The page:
Monday, January 05, 2009

Pineapple Chicken

‘Something about how they cook chicken with pineapples in the Philippines’- The vaguest recollection about this was that I had read an article in Reader’s Digest when I was in junior school, and yet this memory kept coming back. So finally on this New Year’s Day, based on the vaguest of ideas of how it will taste, I tried to put this idea to test

Ingredients (Serves two):

Chicken breast – 600 gm (diced into bite sized pieces)
Pineapple- 250 gm can conserved
Ginger- 2 inch stick (coarsely chopped)
Pepper- 3 tsp (Whole)
Lime- 1 whole
Red chilli- 2 whole
Oil- for cooking
Salt –To taste
Optional: Lemon grass- Half a stick (in ½ inch pieces)


Make small incisions in chicken cubes to speed up cooking. Bruise ginger lightly and add to chicken pieces. Toss in the pineapple along with the syrup and squeeze in half a lemon. Mix thoroughly and let it marinate for 2 hours. The enzymes in the pineapple, along with the lemon will tenderize the chicken.

Heat oil in a pan and fry chicken till tender. Once the chicken is cooked, add a little more oil and throw in the pineapple pieces. Let it simmer for five minutes. Coarsely crush the pepper corns with the flat knife side. Now add pepper and garlic from the marinade along with the red chillis (for flavour). Add remaining marinade and salt to taste. Cover and reduce flame to low. For those willing to experiment, you could add the lemon grass now. However, lemon grass with its overpowering flavour can unbalance the gingery sweet taste of the dish. Some like it some don’t. I leave the choice to you.

Leave on simmer till sauce is reduced to a consistency of a thick soup. Before serving sprinkle a little lime juice on chicken. Serve hot with rice.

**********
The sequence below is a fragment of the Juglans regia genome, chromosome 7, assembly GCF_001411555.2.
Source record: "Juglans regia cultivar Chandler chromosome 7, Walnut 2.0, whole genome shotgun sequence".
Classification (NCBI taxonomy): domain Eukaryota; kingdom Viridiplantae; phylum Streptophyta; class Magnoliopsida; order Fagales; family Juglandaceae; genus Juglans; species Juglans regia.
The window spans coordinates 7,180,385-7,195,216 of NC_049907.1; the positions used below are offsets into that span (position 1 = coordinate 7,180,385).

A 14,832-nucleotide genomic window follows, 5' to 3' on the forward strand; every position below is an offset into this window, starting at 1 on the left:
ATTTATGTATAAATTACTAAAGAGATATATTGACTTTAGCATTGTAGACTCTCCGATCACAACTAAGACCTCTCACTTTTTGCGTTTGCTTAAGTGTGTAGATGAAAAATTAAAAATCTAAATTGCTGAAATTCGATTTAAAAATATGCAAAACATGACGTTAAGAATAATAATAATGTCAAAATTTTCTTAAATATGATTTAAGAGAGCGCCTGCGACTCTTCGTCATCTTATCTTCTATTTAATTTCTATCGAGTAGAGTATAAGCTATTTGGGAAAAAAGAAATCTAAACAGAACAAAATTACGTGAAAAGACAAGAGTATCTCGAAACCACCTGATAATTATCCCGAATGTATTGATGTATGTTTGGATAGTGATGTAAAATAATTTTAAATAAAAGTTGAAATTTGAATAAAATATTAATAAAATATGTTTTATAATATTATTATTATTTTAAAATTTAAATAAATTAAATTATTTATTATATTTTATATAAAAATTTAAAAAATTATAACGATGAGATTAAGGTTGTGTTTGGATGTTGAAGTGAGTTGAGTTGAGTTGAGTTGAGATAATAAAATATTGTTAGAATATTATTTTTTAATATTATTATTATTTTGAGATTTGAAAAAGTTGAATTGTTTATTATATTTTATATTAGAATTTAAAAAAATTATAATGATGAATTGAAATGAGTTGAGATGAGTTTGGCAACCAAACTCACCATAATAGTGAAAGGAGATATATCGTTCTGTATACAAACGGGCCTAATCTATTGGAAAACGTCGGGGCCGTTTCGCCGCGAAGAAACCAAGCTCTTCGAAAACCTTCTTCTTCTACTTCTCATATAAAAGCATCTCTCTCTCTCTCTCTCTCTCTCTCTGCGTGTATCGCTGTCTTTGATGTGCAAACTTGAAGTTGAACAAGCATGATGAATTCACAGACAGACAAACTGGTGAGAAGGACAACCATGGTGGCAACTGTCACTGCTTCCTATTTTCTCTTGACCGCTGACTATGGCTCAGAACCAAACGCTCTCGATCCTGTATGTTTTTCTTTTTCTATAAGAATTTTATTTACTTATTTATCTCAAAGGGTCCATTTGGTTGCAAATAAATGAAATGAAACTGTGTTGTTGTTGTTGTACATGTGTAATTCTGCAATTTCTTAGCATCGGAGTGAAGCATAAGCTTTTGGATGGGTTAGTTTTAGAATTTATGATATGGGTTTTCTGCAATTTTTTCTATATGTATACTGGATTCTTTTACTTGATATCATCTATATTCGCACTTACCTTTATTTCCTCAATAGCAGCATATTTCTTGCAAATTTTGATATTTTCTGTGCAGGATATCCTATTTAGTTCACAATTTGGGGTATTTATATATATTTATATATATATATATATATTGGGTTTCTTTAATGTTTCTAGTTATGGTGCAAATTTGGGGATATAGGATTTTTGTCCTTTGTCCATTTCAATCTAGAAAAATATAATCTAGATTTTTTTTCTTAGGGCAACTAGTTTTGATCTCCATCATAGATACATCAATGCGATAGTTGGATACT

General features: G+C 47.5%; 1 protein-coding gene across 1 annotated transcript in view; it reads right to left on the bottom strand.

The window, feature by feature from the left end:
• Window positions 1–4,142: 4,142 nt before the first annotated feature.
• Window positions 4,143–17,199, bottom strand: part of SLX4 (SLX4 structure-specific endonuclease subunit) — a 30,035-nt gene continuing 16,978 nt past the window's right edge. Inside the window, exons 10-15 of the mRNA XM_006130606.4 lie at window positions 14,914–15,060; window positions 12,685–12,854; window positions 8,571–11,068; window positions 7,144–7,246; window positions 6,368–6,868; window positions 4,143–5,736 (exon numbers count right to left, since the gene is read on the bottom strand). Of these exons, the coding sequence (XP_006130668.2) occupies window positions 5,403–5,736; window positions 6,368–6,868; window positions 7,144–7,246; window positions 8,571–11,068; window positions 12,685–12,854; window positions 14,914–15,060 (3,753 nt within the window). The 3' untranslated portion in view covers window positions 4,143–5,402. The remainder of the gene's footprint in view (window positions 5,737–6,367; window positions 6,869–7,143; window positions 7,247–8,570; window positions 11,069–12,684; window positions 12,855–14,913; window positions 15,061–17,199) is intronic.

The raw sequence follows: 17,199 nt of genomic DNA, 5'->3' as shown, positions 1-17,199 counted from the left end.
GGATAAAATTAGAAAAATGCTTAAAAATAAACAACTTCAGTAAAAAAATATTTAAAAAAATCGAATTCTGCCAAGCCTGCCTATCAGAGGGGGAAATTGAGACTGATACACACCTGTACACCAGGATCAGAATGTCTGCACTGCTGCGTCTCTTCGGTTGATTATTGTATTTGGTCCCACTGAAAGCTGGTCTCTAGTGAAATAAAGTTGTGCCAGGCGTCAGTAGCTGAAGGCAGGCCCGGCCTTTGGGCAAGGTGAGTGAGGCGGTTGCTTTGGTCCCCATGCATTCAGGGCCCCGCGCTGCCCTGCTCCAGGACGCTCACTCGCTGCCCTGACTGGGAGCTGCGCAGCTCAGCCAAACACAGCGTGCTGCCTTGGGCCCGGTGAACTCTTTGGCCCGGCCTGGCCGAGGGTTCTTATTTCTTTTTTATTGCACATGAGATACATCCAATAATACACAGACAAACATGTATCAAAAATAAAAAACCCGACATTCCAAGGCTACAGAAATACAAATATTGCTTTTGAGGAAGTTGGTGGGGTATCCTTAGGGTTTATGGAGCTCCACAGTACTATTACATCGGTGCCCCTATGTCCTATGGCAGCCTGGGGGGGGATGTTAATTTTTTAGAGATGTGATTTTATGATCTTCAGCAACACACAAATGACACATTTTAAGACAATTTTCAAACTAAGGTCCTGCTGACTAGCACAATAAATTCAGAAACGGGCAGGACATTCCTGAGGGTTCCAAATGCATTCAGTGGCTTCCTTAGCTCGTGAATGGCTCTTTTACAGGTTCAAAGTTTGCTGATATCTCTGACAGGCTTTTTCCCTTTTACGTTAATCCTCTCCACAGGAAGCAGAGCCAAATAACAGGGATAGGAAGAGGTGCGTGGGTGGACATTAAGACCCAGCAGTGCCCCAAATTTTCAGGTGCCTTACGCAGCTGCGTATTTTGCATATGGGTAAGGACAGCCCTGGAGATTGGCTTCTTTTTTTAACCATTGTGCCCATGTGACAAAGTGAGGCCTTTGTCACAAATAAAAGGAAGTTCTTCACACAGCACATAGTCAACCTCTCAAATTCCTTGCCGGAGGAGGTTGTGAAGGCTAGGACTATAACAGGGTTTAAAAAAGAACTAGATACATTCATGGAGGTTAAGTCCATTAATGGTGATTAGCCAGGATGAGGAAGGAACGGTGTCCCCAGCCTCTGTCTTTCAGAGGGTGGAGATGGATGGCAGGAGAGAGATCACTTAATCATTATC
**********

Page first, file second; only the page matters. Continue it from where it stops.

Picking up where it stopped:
This dish is simple to cook. Estimated cooking time is ½ - ¾ of an hour and is a combination of many flavours. The first impression is the sweet pineapple taste which combines well with the chicken. As you munch along, the other flavours that you chance upon, the tart lime juice sprinkled in the end, the piquant taste of ginger and hot bite from the coarsely crushed pepper refreshes the palette and reawakens the sense of smell as you move along.


Being a sweetish dish, I would recommend a side dish of a spice vegetable (dominant flavour being hot) so that the palette does not get jaded. I tried it with a side dish of mashed yam (Suran ala crème) and pancakes.

Dessert suggestion- With a main course whose dominant flavour is sweet, it’s extremely difficult to find a dessert. An alternative could be a tart fruit like Kiwi. Peel Kiwi, slice into thin chunks and chill in freezer. Just when your guests are done, serve in martini glasses topping off each serving with a ripe cherry. Accompany with whole wheat crackers and a dry ripe cheese.

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